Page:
Allegations in the Baltics Over Violations by Russia Continue to Amass

By Kyle Herda

Impunity Watch Reporter, Europe

STOCKHOLM, Sweden – For the second time in two days, NATO jets were scrambled to intercept Russian military aircraft over the Baltic Sea. The Russian aircraft did not violate the airspace of any foreign nations, and after identifying the aircraft, NATO jets let it go.


This picture, released by the Swedish military, shows what appears to be a suspicious object partially submerged, and some believe it to be a Russian submarine. (Photo courtesy of BBC)

While the Russian Ilyushin-20 surveillance aircraft did not violate the airspace of any nation this time, Russian jets have already done so numerous times. These two incidents mimic incidents that occurred on October 7 and September 11 where Russian jets again went through the Baltic Sea but did not violate any country’s airspace. Finland, however, says that Russian military aircraft have violated Finnish airspace five times already this year, and twice Russian military ships intercepted Finnish research vessels in international water.

Also in the center of the spotlight near the Baltic Sea is an incident in Swedish waters involving what some allege to be a Russian submarine. Reports were that some people had seen what appeared to be a submarine near Stockholm, and Sweden is taking this very seriously. Multiple reports and photographs seem to suggest that there may indeed be something in the Swedish waters that does not belong there.

On Good Friday last year, several Russian military planes conducted a simulated missile attack on Stockholm and southern Sweden. This drill caught Sweden so off-guard that their response jets never even left the ground. However, real or not, Sweden is taking this new incident very seriously and responding with haste.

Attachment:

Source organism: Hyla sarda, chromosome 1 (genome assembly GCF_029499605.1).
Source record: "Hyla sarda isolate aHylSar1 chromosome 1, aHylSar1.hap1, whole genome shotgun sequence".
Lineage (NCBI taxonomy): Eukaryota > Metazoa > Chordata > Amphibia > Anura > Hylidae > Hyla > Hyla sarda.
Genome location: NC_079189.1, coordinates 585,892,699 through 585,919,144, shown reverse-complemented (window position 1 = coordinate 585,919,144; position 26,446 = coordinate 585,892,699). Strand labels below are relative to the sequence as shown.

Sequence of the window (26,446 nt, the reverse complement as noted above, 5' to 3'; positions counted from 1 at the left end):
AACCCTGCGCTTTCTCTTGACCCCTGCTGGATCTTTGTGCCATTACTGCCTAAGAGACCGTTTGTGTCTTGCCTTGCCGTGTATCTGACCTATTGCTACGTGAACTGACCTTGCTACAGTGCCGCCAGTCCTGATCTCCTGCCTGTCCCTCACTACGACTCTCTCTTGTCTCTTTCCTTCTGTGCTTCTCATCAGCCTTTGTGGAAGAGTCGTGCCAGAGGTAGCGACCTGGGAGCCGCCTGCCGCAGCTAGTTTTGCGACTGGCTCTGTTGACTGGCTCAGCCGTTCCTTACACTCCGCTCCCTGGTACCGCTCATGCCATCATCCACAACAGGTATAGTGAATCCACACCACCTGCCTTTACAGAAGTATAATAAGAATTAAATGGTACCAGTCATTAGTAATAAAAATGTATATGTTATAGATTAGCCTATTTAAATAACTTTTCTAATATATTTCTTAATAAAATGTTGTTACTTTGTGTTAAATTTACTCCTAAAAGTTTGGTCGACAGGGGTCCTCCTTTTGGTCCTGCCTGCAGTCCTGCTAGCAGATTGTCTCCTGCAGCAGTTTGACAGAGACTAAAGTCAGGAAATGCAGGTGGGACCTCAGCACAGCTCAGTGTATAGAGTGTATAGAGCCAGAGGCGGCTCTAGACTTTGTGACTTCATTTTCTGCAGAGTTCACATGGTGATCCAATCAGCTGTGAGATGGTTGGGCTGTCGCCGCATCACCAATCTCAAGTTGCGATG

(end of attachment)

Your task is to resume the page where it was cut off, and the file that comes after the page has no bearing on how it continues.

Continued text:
In 1981, a Soviet submarine with nuclear weapons found itself stranded off Sweden’s southeast coast, an incident now known as the “whiskey on the rocks” incident. After 11 days, the sub was let go, free to return to the Soviet Union. Colonel Jan Mörtberg of the Swedish Defence College says this incident is different, however: “[I]n those days [Russia] didn’t have to restore its superpower-status. That status was clear.” A high-ranking Latvian official made similar claims: “Russia is trying to position itself a dominant centre of power on the global stage.”

Today, Sweden is still searching the waters for any possible submarines, and is not afraid to use weapons to make it surface if needed. Whether there is currently a submarine in Ingaro Bay remains unknown, but Sweden wants to be sure before calling off the search.

For more information, please see:

BBC – Sweden could use force against suspected foreign sub – 22 October 2014

Newsweek – NATO, Swedish Fighters Scrambled to intercept Russian Plane – 22 October 2014

ABC – Estonia: Russian Military Plane Violated Air Space – 22 October 2014

Yahoo – NATO intercepts Russian jets over Baltic Sea – 21 October 2014

Newsweek – The ‘Russian Submarine’ in Swedish Waters Isn’t the Only Unwelcome Visitor in the Baltic Sea – 21 October 2014

Mercury News – Sweden’s hunt for mystery submarine revives Cold War tensions – 20 October 2014


Author: Kyle Herda

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